Conservative extrapolation of the retention angle of toilet seat covers 20 according to the prior art towards lower total flexibilities predicts a retention angle of less than 15 degrees for a toilet seat cover 20 having a total flexibility of 5,000 grams per centimeter Unexpectedly the toilet seat cover 20 according to the present invention had a retention angle of at least 29 degrees.

These data are graphically represented in Figure 3. Samples I through VIII in Figure 3 represent Samples I through VIII in Table I above. The test results for Samples V-VII confirm the inverse correlation between total flexibility and retention angle discussed above.

As is evident from Figure 3, there is a nonlinear inverse correlation between the total flexibility of a toilet seat cover 20 and its retention angle, i.e., the angle at which sliding displacement of the sample occurs when the toilet seat is rotated, with a generally monotonically inverse relationship found therebetween. As can be seen from Figure 3, a toilet seat cover 20 according to the present invention is far more likely to be retained in the desired position on the toilet seat without an independent or separate securing means.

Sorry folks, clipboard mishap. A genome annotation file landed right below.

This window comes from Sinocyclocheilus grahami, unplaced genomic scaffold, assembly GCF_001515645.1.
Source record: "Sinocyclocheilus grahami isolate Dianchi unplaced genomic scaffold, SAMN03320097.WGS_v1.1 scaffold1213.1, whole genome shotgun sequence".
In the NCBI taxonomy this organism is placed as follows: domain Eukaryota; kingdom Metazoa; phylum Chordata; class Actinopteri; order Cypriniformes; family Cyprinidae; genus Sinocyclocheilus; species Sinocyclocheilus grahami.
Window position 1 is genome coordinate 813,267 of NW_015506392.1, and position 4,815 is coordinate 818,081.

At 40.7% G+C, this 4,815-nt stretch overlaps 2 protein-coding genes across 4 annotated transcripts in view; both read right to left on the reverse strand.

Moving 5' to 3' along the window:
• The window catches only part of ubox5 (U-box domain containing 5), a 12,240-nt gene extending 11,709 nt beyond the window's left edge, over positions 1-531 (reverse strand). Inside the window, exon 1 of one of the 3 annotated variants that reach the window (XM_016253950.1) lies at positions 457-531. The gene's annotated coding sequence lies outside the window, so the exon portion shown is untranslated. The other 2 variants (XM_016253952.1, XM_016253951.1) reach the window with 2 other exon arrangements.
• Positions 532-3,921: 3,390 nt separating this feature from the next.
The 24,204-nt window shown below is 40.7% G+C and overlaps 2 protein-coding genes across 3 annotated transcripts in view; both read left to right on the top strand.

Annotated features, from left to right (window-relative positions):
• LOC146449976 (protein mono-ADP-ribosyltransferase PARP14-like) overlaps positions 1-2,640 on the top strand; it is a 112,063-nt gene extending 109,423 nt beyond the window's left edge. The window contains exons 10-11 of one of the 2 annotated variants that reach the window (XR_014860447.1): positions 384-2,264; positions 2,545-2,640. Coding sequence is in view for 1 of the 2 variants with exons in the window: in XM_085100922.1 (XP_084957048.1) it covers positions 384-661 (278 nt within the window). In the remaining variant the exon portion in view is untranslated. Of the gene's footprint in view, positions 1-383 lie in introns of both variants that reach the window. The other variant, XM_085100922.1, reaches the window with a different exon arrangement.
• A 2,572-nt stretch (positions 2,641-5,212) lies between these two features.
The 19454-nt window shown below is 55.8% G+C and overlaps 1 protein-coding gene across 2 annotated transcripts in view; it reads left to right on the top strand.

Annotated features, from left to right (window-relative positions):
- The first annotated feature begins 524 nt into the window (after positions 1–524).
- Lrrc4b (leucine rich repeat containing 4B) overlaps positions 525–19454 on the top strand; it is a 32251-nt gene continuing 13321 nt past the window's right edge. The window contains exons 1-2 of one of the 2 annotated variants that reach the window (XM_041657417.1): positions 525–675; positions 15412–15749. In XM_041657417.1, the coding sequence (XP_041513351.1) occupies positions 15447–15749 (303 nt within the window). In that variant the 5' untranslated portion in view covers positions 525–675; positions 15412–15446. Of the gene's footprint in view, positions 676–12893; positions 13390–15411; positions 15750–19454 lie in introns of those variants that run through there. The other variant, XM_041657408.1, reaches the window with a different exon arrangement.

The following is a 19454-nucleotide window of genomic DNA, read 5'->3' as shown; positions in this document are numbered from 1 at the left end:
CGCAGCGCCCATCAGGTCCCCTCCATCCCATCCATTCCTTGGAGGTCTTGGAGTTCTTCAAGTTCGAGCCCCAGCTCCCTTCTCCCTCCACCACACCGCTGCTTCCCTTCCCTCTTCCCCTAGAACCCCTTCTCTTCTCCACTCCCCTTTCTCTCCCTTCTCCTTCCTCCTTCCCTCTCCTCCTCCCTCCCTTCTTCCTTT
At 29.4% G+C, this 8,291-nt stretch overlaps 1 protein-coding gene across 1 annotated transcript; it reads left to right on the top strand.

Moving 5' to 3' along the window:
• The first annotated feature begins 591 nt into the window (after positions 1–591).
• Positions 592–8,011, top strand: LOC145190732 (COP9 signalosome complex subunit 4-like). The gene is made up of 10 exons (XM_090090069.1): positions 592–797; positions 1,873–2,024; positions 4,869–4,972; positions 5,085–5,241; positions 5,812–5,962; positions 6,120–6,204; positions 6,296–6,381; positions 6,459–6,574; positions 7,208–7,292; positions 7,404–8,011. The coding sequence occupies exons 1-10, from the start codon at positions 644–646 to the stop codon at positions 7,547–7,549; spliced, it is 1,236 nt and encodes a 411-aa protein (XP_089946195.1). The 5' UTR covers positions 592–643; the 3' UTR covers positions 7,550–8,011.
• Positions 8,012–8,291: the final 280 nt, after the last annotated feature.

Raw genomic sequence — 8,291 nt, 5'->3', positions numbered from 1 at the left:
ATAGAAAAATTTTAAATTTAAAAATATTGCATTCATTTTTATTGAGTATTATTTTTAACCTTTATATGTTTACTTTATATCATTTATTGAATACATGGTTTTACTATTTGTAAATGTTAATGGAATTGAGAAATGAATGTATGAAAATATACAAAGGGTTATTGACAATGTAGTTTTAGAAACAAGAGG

SUBSTITUTE SHEET (RULE 2

The proclivity of a toilet seat cover 20 to stick to the user (or to stick to the toilet seat) during the second time period described above is related to two liquid handling parameters: its absorptive capacity and the lateral wicking capability of the toilet seat cover 20. Two other parameters, texture and basis weight, also influence the proclivity of the toilet seat cover 20 to stick to the user (or to stick to the toilet seat) during the second time period.

Particularly with respect to the first two parameters, this proclivity is inversely proportional to both absorptive capacity and the time it takes water deposited on the surface of a toilet seat cover 20 to laterally wick throughout the structure. If water is not absorbed, or wicked away, a film on the surface of the toilet seat cover 20 may form and cause it to stick to the user or the toilet seat. Alternatively stated, a toilet seat cover 20 having relatively more hydrophobicity will have a greater proclivity to stick to the user during the second time period and hence be removed from the desired position during use.

The proclivity of a toilet seat cover 20 to stick to the user (or to the toilet seat) is measured in seconds of effective stick time and determined by the following test. Eight 7.62 centimeter (3.00 inch) diameter samples are cut from the toilet seat cover 20. Of course, multiple toilet seat covers 20 may be used to acquire a sufficient number of samples. Care is taken to minimize the number of fold lines 34 or creases present in the sample.